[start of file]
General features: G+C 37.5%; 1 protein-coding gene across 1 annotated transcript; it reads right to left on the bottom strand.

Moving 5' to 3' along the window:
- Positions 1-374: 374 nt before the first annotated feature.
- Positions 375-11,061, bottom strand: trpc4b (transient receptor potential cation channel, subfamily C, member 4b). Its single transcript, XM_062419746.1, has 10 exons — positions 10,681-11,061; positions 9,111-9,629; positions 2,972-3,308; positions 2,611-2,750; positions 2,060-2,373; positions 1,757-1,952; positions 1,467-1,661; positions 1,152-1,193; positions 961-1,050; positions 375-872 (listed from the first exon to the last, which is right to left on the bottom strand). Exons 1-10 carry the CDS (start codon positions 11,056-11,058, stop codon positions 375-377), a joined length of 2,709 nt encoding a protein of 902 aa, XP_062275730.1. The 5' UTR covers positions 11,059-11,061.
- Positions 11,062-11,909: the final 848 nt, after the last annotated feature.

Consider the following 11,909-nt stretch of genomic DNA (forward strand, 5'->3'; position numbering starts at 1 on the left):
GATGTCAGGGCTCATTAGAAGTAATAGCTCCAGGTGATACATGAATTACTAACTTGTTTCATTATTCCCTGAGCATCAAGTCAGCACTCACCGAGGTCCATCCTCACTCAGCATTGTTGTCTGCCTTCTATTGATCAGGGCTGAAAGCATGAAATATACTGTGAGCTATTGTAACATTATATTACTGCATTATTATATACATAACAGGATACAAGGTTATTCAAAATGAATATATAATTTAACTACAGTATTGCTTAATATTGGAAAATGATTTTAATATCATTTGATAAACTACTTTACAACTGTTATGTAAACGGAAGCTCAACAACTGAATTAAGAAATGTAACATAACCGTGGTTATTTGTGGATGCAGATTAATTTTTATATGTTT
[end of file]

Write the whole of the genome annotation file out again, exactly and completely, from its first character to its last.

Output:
General features: G+C 37.5%; 1 protein-coding gene across 1 annotated transcript; it reads right to left on the bottom strand.

Moving 5' to 3' along the window:
- Positions 1-374: 374 nt before the first annotated feature.
- Positions 375-11,061, bottom strand: trpc4b (transient receptor potential cation channel, subfamily C, member 4b). Its single transcript, XM_062419746.1, has 10 exons — positions 10,681-11,061; positions 9,111-9,629; positions 2,972-3,308; positions 2,611-2,750; positions 2,060-2,373; positions 1,757-1,952; positions 1,467-1,661; positions 1,152-1,193; positions 961-1,050; positions 375-872 (listed from the first exon to the last, which is right to left on the bottom strand). Exons 1-10 carry the CDS (start codon positions 11,056-11,058, stop codon positions 375-377), a joined length of 2,709 nt encoding a protein of 902 aa, XP_062275730.1. The 5' UTR covers positions 11,059-11,061.
- Positions 11,062-11,909: the final 848 nt, after the last annotated feature.

Consider the following 11,909-nt stretch of genomic DNA (forward strand, 5'->3'; position numbering starts at 1 on the left):
GATGTCAGGGCTCATTAGAAGTAATAGCTCCAGGTGATACATGAATTACTAACTTGTTTCATTATTCCCTGAGCATCAAGTCAGCACTCACCGAGGTCCATCCTCACTCAGCATTGTTGTCTGCCTTCTATTGATCAGGGCTGAAAGCATGAAATATACTGTGAGCTATTGTAACATTATATTACTGCATTATTATATACATAACAGGATACAAGGTTATTCAAAATGAATATATAATTTAACTACAGTATTGCTTAATATTGGAAAATGATTTTAATATCATTTGATAAACTACTTTACAACTGTTATGTAAACGGAAGCTCAACAACTGAATTAAGAAATGTAACATAACCGTGGTTATTTGTGGATGCAGATTAATTTTTATATGTTT